Six Records of a Floating Life


Six Records of a Floating Life (Chinese: 浮生六記; pinyin: Fú Shēng Liù Jì) is an autobiography by Shen Fu (沈復, 1763–1825) who lived in Changzhou (now known as Suzhou) during the Qing dynasty. The four chapters are Wedded Bliss, The Little Pleasures of Life, Sorrow and The Joys of Travel. Two further chapters are missing (or perhaps not completed): A History of Life at Chungshan and The Way of Living. Yang Yin, the brother-in-law of the prominent writer Wang Tao, found the incomplete manuscript of the work in a second hand book stall. He gave the four parts to Wang, who was in charge of the Shanghai paper, Shen Bao. Wang published the manuscript in letterpress in 1877 and it became an instant bestseller. The Fourth Record was written in 1808, so the book was believed to be finished after that. Based on the index, we can tell that the fifth record is called A History of Life at Chungshan (an experience in Taiwan) and the sixth is called The Way of Living. Later, the fifth and sixth parts which were claimed to have been found in another book stall were declared fraudulent by scholars. The phrase "Floating Life" comes from the preface to a poem by the Tang poet Li Bai: "...The floating life is but as a dream; how much longer can we enjoy our happiness?"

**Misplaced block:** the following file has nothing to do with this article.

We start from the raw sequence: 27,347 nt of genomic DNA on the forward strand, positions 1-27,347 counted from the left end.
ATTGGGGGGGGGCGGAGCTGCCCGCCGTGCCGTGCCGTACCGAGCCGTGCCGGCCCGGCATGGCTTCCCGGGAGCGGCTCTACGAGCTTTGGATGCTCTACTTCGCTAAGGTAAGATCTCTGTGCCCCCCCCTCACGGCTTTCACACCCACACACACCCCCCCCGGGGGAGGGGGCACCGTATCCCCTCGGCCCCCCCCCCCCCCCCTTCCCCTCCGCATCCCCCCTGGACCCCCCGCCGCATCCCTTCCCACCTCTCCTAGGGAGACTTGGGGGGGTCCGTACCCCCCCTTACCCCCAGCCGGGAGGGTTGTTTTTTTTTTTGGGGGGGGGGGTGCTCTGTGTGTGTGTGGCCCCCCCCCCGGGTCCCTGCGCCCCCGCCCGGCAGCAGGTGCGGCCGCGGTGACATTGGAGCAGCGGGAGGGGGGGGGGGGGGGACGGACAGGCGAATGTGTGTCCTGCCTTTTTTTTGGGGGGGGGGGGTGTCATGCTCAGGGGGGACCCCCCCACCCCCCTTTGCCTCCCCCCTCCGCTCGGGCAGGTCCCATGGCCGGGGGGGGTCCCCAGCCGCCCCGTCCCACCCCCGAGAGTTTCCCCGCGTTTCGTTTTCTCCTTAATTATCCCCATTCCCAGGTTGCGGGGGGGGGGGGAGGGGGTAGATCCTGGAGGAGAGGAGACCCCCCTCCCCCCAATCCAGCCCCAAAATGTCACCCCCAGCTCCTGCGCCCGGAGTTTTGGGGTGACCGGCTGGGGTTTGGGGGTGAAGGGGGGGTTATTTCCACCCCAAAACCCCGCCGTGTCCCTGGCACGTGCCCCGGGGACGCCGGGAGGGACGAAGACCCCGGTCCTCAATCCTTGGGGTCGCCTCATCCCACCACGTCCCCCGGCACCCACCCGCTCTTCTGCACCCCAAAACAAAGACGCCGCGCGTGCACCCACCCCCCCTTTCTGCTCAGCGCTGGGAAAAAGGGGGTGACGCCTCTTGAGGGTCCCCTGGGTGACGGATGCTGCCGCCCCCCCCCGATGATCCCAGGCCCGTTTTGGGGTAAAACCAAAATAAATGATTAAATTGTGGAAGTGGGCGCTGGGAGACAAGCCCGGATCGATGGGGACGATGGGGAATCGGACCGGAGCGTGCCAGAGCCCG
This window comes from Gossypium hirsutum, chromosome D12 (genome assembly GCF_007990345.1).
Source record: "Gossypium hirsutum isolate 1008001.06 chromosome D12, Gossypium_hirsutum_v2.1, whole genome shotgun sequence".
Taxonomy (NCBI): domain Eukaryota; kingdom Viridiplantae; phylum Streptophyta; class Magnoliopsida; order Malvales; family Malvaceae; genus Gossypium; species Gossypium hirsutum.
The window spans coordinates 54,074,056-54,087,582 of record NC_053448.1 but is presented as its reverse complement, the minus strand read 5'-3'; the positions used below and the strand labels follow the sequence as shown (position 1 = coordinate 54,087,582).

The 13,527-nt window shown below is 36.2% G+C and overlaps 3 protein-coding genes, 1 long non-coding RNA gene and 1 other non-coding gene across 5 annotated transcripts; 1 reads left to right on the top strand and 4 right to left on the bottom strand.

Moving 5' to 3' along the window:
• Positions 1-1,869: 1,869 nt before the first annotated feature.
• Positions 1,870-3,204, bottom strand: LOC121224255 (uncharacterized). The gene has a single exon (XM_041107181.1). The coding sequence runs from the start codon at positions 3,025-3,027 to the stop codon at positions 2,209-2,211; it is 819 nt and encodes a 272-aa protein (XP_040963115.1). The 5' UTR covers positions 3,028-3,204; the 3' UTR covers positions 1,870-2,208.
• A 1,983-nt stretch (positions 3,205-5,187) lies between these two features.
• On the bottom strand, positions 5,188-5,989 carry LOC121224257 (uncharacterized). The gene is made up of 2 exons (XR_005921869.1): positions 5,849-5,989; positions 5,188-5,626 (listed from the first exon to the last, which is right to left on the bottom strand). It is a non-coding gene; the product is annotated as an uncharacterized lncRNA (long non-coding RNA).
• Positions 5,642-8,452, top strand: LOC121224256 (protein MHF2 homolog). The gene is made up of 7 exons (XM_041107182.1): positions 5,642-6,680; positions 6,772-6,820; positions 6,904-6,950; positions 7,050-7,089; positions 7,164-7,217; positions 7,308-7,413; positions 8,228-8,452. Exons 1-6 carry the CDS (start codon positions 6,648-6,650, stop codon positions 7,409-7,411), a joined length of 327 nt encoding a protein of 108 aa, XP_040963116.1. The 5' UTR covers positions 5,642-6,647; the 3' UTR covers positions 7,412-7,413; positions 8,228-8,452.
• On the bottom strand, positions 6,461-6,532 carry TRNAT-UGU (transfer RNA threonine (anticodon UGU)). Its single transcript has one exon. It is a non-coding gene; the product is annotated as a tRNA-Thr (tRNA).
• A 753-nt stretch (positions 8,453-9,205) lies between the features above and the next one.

Read more or edit on Wikipedia

original title: 浮生六記
date of publication: 1801
genre: autobiographical novel

Ebooks: on Wikisource

nothing here


add an edition without an ISBN

Welcome to Inventaire

the library of your friends and communities
learn more
you are offline